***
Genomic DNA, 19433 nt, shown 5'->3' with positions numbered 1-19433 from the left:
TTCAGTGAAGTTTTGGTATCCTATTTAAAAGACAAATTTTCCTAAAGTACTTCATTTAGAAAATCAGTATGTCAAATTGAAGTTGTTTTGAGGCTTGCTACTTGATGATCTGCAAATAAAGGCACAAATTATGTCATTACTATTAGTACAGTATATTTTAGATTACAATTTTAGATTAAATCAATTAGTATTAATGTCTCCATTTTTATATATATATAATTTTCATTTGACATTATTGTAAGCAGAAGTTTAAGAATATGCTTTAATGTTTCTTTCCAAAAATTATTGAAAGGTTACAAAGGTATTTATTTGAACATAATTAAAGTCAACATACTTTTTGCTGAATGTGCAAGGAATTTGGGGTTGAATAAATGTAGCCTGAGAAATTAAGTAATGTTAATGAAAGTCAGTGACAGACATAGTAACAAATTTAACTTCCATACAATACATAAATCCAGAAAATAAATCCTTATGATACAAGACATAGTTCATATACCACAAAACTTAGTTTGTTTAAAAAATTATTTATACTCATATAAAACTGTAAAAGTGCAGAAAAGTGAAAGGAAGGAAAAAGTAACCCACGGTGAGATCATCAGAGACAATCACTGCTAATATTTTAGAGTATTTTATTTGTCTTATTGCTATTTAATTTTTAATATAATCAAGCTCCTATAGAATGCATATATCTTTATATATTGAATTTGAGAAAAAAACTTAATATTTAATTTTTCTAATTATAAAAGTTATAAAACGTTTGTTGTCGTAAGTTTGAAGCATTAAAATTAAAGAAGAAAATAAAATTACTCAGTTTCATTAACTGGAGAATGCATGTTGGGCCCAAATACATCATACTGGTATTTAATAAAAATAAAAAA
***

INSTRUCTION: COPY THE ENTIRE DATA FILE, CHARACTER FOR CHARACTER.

Genomic DNA, 19433 nt, shown 5'->3' with positions numbered 1-19433 from the left:
TTCAGTGAAGTTTTGGTATCCTATTTAAAAGACAAATTTTCCTAAAGTACTTCATTTAGAAAATCAGTATGTCAAATTGAAGTTGTTTTGAGGCTTGCTACTTGATGATCTGCAAATAAAGGCACAAATTATGTCATTACTATTAGTACAGTATATTTTAGATTACAATTTTAGATTAAATCAATTAGTATTAATGTCTCCATTTTTATATATATATAATTTTCATTTGACATTATTGTAAGCAGAAGTTTAAGAATATGCTTTAATGTTTCTTTCCAAAAATTATTGAAAGGTTACAAAGGTATTTATTTGAACATAATTAAAGTCAACATACTTTTTGCTGAATGTGCAAGGAATTTGGGGTTGAATAAATGTAGCCTGAGAAATTAAGTAATGTTAATGAAAGTCAGTGACAGACATAGTAACAAATTTAACTTCCATACAATACATAAATCCAGAAAATAAATCCTTATGATACAAGACATAGTTCATATACCACAAAACTTAGTTTGTTTAAAAAATTATTTATACTCATATAAAACTGTAAAAGTGCAGAAAAGTGAAAGGAAGGAAAAAGTAACCCACGGTGAGATCATCAGAGACAATCACTGCTAATATTTTAGAGTATTTTATTTGTCTTATTGCTATTTAATTTTTAATATAATCAAGCTCCTATAGAATGCATATATCTTTATATATTGAATTTGAGAAAAAAACTTAATATTTAATTTTTCTAATTATAAAAGTTATAAAACGTTTGTTGTCGTAAGTTTGAAGCATTAAAATTAAAGAAGAAAATAAAATTACTCAGTTTCATTAACTGGAGAATGCATGTTGGGCCCAAATACATCATACTGGTATTTAATAAAAATAAAAAA